Is multi-tenancy more important than just cost savings?
Over the past couple of weeks, I’ve watched a healthy exchange between bloggers unfold with a focus on multi-tenancy. A while back, Bob Warfield over at Smoothspan, posted some interesting commentary on multi-tenancy being used by marketers in a gimmicky fashion as a ‘feature that customers care about’ more of a marketing gimmick (not so black and white, but the gist was there) than a technical merit, (see comments for reasoning behind strikeout) thereby categorizing it as ‘green crystals marketing’: my soap cleans better than yours because it has ‘green crystals.’ Phil Wainewright referenced Warfield’s old post in a recent multi-tenancy discussion, which started a flood of good posts (including a good read from Mike Dunham over at Scio’s Haut Tec blog). I’m a little late to the game, but I wanted to pitch in. This is the first of two posts I’m writing regarding the topic.
The conversation has been interesting to follow because it seems that the common theme everyone (including myself) wants to address is the cost effectiveness related to multi-tenancy. In one camp, there are those of us who argue that in many delivery scenarios, multi-tenancy has a drastic impact on delivery costs (even in light of modern virtualization techniques) and in the other camp, folks feel that the cost advantages are overblown/non-existent: merely a manifestation of ‘green crystals marketing.’ If you didn’t gather from the last sentence, I’m firmly in the camp that believes (I’ll go out on a limb and even say knows) that multi-tenancy can have huge relative effects on cost of delivery. I won’t dive into the cost effectiveness (since I’ve touched on this in the past), but instead, focus on a different discussion: the positive impact of multi-tenancy beyond cost, and why other 1-to-many architectures don’t make sense for SaaS.
First, let’s lay some groundwork. SaaS itself is more than just “cheaper software,” but in fact SaaS has a certain number tenets associated with it. SaaS is important because aside from helping drive TCO down for the end customer, it introduces the notions of ubiquitous access, collaborative use of data and function, and rapid adoption of newly introduced value (if your SaaS provider adds new bells and whistles, you just get them. No installs, no updates, etc.) Arguably, the TCO properties will bear less of the ”burden of proof” over time, since most line of business apps will converge to SaaS; TCO won’t differentiate one SaaS offering from another since they’ll all be saying the same thing, but the value that each delivers on the other SaaS tenets I just rattled off. The real question then becomes: does a multi-tenant architecture positively impact an application outside of TCO and does it provide an increase in net value to the end user? The answer is most assuredly yes! Let’s understand why.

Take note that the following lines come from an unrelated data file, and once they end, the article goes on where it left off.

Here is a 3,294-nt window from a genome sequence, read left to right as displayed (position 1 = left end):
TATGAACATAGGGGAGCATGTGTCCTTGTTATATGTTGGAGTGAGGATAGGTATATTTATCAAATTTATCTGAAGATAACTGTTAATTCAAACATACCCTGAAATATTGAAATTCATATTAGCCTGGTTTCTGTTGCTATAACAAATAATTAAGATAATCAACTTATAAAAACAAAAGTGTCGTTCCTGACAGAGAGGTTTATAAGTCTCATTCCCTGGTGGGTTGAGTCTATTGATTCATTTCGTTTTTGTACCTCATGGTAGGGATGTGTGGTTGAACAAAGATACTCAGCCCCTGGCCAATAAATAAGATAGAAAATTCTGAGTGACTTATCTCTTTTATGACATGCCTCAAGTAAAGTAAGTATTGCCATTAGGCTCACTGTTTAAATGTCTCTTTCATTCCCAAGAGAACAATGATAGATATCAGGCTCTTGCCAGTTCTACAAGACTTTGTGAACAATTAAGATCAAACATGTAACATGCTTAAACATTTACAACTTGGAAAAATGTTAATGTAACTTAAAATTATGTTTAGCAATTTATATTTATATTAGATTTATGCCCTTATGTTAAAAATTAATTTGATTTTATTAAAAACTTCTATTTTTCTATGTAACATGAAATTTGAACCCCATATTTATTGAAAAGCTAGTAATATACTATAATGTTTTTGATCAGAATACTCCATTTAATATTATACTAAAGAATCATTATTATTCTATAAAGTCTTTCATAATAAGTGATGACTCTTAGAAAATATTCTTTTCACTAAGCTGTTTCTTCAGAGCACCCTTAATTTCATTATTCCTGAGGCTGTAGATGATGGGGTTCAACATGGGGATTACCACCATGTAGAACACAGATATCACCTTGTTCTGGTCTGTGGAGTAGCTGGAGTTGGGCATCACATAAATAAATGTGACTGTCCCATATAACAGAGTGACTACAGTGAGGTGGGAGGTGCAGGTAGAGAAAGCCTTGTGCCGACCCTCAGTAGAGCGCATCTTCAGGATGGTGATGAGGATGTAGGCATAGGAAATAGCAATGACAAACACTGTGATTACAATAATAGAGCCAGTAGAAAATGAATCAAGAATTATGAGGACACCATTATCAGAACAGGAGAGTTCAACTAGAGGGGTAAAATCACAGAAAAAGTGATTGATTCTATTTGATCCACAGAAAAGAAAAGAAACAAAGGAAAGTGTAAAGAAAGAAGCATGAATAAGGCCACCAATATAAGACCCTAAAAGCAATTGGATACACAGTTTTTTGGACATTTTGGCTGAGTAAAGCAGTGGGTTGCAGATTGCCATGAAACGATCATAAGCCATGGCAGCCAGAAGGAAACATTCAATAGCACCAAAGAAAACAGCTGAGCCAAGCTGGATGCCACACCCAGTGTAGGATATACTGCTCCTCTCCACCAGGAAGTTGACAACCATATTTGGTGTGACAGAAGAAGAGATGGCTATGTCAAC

When you hear the word “native” with respect to architectures, it usually means that the software architecture has ingrained artifacts of an architectural style. When we say multi-tenancy, it means that the software architecture is built to natively understand (and cope with) multiple constituents accessing shared volatile and non-volatile compute resources, maintaining virtual segregation and isolation despite said sharing. There are two big takeaways from this:
1. Generally speaking, multi-tenancy is captured in an abstract, foundational way within these sorts of architectures so that anything written on/above this part of the stack is inherently multi-tenant. We’ll coin the phrase ‘functional tenancy projection’ at this point. A ‘functional tenancy projection’ is the notion that any new function or dataset defined in a properly architecture multi-tenant system is trivially multi-tenant. This is true from everything from application code to ‘system code’ that helps manage and maintain the operations of the application. I’ve briefly discussed the before, but this is possible because of the notion of cross-cutting concerns.